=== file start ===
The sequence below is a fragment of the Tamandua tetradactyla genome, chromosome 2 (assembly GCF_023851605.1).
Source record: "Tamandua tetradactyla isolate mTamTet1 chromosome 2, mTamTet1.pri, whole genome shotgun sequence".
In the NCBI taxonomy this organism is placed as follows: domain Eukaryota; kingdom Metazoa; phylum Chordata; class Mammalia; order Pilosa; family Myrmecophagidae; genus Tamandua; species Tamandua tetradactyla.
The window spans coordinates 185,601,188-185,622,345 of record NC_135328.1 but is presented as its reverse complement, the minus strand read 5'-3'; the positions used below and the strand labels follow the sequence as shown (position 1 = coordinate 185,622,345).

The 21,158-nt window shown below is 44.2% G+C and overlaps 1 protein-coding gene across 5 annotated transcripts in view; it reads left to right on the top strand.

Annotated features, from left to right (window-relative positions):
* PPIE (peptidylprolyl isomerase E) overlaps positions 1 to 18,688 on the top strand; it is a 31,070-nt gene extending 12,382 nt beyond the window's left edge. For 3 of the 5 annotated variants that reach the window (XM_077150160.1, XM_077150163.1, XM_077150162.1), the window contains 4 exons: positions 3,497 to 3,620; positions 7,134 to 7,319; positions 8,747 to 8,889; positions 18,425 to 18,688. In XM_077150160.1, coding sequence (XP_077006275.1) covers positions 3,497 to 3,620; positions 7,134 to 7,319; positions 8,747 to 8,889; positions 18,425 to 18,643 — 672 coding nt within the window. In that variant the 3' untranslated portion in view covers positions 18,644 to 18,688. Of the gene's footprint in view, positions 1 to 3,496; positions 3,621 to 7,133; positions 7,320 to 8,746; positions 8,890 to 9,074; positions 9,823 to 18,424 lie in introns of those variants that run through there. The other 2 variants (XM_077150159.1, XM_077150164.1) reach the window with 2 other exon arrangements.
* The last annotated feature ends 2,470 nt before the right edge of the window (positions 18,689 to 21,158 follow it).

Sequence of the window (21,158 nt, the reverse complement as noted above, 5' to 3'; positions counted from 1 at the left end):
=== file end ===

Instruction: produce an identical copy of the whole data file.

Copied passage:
The sequence below is a fragment of the Tamandua tetradactyla genome, chromosome 2 (assembly GCF_023851605.1).
Source record: "Tamandua tetradactyla isolate mTamTet1 chromosome 2, mTamTet1.pri, whole genome shotgun sequence".
In the NCBI taxonomy this organism is placed as follows: domain Eukaryota; kingdom Metazoa; phylum Chordata; class Mammalia; order Pilosa; family Myrmecophagidae; genus Tamandua; species Tamandua tetradactyla.
The window spans coordinates 185,601,188-185,622,345 of record NC_135328.1 but is presented as its reverse complement, the minus strand read 5'-3'; the positions used below and the strand labels follow the sequence as shown (position 1 = coordinate 185,622,345).

The 21,158-nt window shown below is 44.2% G+C and overlaps 1 protein-coding gene across 5 annotated transcripts in view; it reads left to right on the top strand.

Annotated features, from left to right (window-relative positions):
* PPIE (peptidylprolyl isomerase E) overlaps positions 1 to 18,688 on the top strand; it is a 31,070-nt gene extending 12,382 nt beyond the window's left edge. For 3 of the 5 annotated variants that reach the window (XM_077150160.1, XM_077150163.1, XM_077150162.1), the window contains 4 exons: positions 3,497 to 3,620; positions 7,134 to 7,319; positions 8,747 to 8,889; positions 18,425 to 18,688. In XM_077150160.1, coding sequence (XP_077006275.1) covers positions 3,497 to 3,620; positions 7,134 to 7,319; positions 8,747 to 8,889; positions 18,425 to 18,643 — 672 coding nt within the window. In that variant the 3' untranslated portion in view covers positions 18,644 to 18,688. Of the gene's footprint in view, positions 1 to 3,496; positions 3,621 to 7,133; positions 7,320 to 8,746; positions 8,890 to 9,074; positions 9,823 to 18,424 lie in introns of those variants that run through there. The other 2 variants (XM_077150159.1, XM_077150164.1) reach the window with 2 other exon arrangements.
* The last annotated feature ends 2,470 nt before the right edge of the window (positions 18,689 to 21,158 follow it).

Sequence of the window (21,158 nt, the reverse complement as noted above, 5' to 3'; positions counted from 1 at the left end):